The key? A computational flattening algorithm.
An international team of scholars has read an unopened letter from early modern Europe — without breaking its seal or damaging it in any way — using an automated computational flattening algorithm.
The team, including MIT Libraries and Computer Science and Artificial Intelligence Laboratory (CSAIL) researchers and an MIT student and alumna, published their findings today in a Nature Communications article titled, "Unlocking history through automated virtual unfolding of sealed documents imaged by X-ray microtomography."
The senders of these letters had closed them using "letterlocking," the historical process of folding and securing a flat sheet of paper to become its own envelope. Jana Dambrogio, the Thomas F. Peterson Conservator at MIT Libraries, developed letterlocking as a field of study with Daniel Starza Smith, a lecturer in early modern English literature at King's College London, and the Unlocking History research team. Since the papers' folds, tucks, and slits are themselves valuable evidence for historians and conservators, being able to examine the letters' contents without irrevocably damaging them is a major advancement in the study of historic documents.
"Letterlocking was an everyday activity for centuries, across cultures, borders, and social classes," explains Dambrogio. "It plays an integral role in the history of secrecy systems as the missing link between physical communications security techniques from the ancient world and modern digital cryptography. This research takes us right into the heart of a locked letter."
This breakthrough technique was the result of an international and interdisciplinary collaboration between conservators, historians, engineers, imaging experts, and other scholars. "The power of collaboration is that we can combine our different interests and tools to solve bigger problems," says Martin Demaine, artist-in-residence in MIT's Department of Electrical Engineering and Computer Science (EECS) and a member of the research team.
The algorithm that makes the virtual unfolding possible was developed by Amanda Ghassaei SM '17 and Holly Jackson, an undergraduate student in electrical engineering and computer science and a participant in MIT's Undergraduate Research Opportunity Program (UROP), both working at the Center for Bits and Atoms. The virtual unfolding code is openly available on GitHub.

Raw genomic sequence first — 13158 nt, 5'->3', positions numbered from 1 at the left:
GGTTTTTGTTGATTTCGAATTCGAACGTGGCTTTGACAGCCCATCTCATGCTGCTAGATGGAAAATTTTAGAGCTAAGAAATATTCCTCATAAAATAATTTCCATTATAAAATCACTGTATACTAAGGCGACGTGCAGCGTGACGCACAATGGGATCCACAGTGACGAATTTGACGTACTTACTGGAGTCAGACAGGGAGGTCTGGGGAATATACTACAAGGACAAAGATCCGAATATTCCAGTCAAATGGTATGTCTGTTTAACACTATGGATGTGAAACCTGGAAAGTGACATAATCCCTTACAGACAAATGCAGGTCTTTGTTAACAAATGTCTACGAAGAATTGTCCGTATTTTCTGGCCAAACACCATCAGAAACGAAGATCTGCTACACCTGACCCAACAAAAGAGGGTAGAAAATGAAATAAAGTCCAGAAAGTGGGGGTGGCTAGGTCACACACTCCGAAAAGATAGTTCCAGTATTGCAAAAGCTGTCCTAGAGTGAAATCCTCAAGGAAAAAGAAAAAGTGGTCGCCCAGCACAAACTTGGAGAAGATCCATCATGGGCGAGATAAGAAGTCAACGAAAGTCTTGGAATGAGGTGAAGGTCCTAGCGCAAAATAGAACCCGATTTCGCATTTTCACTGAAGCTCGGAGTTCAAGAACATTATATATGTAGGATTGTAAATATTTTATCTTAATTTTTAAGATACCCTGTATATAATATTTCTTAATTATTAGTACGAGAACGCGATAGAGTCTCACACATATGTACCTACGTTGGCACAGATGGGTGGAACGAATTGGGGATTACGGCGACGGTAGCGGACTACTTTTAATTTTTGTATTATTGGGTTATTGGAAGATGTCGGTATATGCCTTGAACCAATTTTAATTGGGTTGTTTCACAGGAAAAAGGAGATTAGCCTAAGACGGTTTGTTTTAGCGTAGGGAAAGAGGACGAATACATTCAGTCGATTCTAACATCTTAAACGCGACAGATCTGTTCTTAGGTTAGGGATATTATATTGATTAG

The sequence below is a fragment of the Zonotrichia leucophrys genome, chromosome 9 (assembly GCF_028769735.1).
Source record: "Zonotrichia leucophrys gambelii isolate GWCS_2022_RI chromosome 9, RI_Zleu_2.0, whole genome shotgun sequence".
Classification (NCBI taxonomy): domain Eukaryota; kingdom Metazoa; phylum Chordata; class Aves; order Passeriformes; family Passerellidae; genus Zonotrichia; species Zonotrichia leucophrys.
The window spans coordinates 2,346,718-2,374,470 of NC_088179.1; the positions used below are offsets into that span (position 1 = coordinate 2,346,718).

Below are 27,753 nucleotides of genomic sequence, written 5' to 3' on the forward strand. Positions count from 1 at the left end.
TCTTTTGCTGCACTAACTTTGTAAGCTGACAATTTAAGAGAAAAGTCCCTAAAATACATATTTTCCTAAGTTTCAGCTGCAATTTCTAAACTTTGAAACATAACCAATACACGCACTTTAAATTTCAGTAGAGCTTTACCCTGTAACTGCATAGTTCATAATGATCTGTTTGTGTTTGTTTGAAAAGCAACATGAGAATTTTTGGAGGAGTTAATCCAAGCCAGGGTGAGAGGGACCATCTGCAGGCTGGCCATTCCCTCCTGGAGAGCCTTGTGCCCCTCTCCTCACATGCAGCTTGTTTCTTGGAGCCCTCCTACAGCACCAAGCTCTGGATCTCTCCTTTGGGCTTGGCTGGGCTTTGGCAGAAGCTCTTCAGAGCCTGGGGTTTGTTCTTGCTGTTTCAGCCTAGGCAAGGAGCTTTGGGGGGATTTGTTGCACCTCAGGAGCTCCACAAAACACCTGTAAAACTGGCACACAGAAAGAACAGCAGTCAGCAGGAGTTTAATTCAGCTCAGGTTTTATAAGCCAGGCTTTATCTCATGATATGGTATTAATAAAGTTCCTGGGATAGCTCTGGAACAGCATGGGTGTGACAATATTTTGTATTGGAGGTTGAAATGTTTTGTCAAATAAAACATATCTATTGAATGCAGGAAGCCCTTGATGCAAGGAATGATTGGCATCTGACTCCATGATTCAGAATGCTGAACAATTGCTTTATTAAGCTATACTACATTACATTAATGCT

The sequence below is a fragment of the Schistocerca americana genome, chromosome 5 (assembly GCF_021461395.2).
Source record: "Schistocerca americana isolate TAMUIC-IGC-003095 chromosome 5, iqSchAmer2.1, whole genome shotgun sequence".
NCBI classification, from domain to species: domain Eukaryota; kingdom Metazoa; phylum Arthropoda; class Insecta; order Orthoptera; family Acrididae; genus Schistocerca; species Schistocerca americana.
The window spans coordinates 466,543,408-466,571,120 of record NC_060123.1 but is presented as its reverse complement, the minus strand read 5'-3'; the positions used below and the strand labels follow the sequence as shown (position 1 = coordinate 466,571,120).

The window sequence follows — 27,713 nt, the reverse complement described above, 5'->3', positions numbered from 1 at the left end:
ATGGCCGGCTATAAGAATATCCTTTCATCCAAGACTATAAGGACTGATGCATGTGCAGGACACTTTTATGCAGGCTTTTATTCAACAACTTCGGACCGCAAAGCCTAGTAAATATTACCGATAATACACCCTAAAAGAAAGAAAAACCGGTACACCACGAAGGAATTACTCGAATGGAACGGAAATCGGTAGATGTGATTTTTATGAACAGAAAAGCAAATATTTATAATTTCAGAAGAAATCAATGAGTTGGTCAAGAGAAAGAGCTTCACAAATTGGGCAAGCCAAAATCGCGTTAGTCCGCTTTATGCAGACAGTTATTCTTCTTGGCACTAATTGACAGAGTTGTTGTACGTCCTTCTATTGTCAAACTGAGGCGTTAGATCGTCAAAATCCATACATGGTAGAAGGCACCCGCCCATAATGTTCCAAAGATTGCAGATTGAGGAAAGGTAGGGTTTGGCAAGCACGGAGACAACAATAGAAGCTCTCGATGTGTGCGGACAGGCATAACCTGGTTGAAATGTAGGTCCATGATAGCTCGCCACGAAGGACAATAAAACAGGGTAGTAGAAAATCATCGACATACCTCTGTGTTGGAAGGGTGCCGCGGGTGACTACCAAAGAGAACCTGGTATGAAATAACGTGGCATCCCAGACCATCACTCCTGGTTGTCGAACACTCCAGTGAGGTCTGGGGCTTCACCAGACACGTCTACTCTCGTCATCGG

"When we got back the first scans of the letter packets, we were instantly hooked," says Ghassaei. "Sealed letters are very intriguing objects, and these examples are particularly interesting because of the special attention paid to securing them shut."
"We're X-raying history," says team member David Mills, X-ray microtomography facilities manager at Queen Mary University of London. Mills, together with Graham Davis, professor of 3D X-ray imaging at Queen Mary, used machines specially designed for use in dentistry to scan unopened "locked" letters from the 17th century. This resulted in high-resolution volumetric scans, produced by high-contrast time delay integration X-ray microtomography.
"Who would have thought that a scanner designed to look at teeth would take us so far?" says Davis.
Computational flattening algorithms were then applied to the scans of the letters. This has been done successfully before with scrolls, books, and documents with one or two folds. The intricate folding configurations of the "locked" letters, however, posed unique technical challenges.
"The algorithm ends up doing an impressive job at separating the layers of paper, despite their extreme thinness and tiny gaps between them, sometimes less than the resolution of the scan," says Erik Demaine, professor of computer science at MIT and an expert in computational origami. "We weren't sure it would be possible."
The team's approach utilizes a fully 3D geometric analysis that requires no prior information about the number or types of folds or letters in a letter packet. The virtual unfolding generates 2D and 3D reconstructions of the letters in both folded and flat states, plus images of the letters' writing surfaces and crease patterns.
"One of coolest technical contributions of the work is a technique that explores the folded and flattened representations of a letter simultaneously," says Holly Jackson. "Our new technology enables conservators to preserve a letter's internal engineering, while still giving historians insight into the lives of the senders and recipients."
This virtual unfolding technique was used to reveal the contents of a letter dated July 31, 1697. It contains a request from Jacques Sennacques to his cousin Pierre Le Pers, a French merchant in The Hague, for a certified copy of a death notice of one Daniel Le Pers. The letter comes from the Brienne Collection, a European postmaster's trunk preserving 300-year-old undelivered mail, which has provided a rare opportunity for researchers to study sealed locked letters.
"The trunk is a unique time capsule," says David van der Linden, assistant professor in early modern history, Radboud University Nijmegen. "It preserves precious insights into the lives of thousands of people from all levels of society, including itinerant musicians, diplomats, and religious refugees. As historians, we regularly explore the lives of people who lived in the past, but to read an intimate story that has never seen the light of day — and never even reached its recipient — is truly extraordinary."